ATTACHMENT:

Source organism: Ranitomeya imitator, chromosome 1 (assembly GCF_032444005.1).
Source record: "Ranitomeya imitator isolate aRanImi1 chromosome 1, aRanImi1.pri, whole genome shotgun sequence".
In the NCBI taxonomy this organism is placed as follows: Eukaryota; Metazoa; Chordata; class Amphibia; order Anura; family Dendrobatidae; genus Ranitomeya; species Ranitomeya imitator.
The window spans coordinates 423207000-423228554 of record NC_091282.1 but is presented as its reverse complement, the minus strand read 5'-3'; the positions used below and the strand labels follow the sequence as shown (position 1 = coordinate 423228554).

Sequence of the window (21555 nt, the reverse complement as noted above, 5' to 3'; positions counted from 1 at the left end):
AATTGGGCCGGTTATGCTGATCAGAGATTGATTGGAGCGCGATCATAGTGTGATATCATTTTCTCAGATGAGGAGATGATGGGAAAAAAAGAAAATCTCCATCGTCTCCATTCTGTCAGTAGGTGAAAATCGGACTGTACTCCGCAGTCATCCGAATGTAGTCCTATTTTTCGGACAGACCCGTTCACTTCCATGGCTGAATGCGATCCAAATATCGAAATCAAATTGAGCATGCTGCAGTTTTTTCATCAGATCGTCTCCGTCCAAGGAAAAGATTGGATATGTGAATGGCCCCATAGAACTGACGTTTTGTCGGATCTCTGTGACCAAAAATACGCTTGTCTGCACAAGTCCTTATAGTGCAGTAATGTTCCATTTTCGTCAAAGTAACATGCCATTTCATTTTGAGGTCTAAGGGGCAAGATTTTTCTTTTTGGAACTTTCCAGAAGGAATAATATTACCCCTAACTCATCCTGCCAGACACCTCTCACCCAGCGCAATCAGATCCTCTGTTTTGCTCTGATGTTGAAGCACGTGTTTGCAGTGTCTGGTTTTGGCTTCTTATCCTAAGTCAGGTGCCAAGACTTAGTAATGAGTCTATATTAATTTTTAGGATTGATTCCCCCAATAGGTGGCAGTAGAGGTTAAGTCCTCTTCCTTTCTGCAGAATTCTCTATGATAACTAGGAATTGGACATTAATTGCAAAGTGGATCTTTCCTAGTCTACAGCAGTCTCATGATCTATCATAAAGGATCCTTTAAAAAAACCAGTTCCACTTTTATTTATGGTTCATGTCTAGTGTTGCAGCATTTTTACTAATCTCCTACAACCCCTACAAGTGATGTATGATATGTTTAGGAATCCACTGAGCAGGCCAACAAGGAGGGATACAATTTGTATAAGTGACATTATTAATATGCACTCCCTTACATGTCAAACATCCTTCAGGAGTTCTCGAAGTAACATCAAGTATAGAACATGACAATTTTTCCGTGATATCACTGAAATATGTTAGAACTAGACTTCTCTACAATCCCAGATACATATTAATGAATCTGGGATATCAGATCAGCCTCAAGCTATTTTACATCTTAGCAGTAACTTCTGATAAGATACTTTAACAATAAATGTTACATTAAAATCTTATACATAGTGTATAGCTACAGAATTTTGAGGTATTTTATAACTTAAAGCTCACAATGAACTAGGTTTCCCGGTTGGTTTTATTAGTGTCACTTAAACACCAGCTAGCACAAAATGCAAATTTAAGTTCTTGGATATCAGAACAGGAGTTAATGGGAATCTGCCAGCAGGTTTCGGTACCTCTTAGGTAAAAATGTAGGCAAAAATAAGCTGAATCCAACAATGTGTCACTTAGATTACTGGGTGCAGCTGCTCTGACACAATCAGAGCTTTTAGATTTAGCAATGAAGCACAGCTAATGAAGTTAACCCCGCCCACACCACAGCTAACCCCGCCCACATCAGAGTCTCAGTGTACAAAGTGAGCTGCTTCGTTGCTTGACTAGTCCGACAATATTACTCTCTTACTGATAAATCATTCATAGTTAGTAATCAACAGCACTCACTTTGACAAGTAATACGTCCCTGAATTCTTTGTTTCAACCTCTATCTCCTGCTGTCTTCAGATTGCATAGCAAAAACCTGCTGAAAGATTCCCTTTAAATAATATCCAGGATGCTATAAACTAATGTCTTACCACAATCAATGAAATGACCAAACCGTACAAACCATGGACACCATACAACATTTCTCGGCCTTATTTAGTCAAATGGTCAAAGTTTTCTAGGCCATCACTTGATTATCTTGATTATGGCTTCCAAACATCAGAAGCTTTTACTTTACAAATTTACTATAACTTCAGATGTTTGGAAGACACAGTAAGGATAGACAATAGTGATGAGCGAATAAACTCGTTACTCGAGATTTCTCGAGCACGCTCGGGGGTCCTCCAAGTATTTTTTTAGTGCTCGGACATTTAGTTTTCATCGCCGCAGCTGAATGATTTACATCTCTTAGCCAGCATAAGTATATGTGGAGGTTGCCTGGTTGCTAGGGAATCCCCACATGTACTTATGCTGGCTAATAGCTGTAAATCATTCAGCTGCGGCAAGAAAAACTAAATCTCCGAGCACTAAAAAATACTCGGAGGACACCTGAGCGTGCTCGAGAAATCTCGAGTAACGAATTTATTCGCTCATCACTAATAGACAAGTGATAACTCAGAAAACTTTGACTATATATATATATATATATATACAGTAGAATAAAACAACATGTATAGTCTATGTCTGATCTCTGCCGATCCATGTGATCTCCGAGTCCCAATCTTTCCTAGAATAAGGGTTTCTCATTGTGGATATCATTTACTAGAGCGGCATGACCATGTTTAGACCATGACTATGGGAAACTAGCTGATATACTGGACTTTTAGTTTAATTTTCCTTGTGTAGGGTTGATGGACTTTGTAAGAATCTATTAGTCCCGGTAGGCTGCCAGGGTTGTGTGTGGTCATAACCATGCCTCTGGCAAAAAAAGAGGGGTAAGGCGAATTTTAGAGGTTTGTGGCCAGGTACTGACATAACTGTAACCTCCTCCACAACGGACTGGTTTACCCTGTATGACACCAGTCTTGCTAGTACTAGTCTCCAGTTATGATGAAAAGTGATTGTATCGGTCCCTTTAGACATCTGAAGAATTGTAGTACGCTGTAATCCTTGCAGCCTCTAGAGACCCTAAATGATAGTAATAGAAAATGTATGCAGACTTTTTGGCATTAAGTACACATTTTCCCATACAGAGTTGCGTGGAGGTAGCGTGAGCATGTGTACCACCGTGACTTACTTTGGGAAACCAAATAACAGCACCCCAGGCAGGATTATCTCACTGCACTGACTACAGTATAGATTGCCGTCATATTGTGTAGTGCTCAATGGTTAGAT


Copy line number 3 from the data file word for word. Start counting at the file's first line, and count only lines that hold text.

In the NCBI taxonomy this organism is placed as follows: Eukaryota; Metazoa; Chordata; class Amphibia; order Anura; family Dendrobatidae; genus Ranitomeya; species Ranitomeya imitator.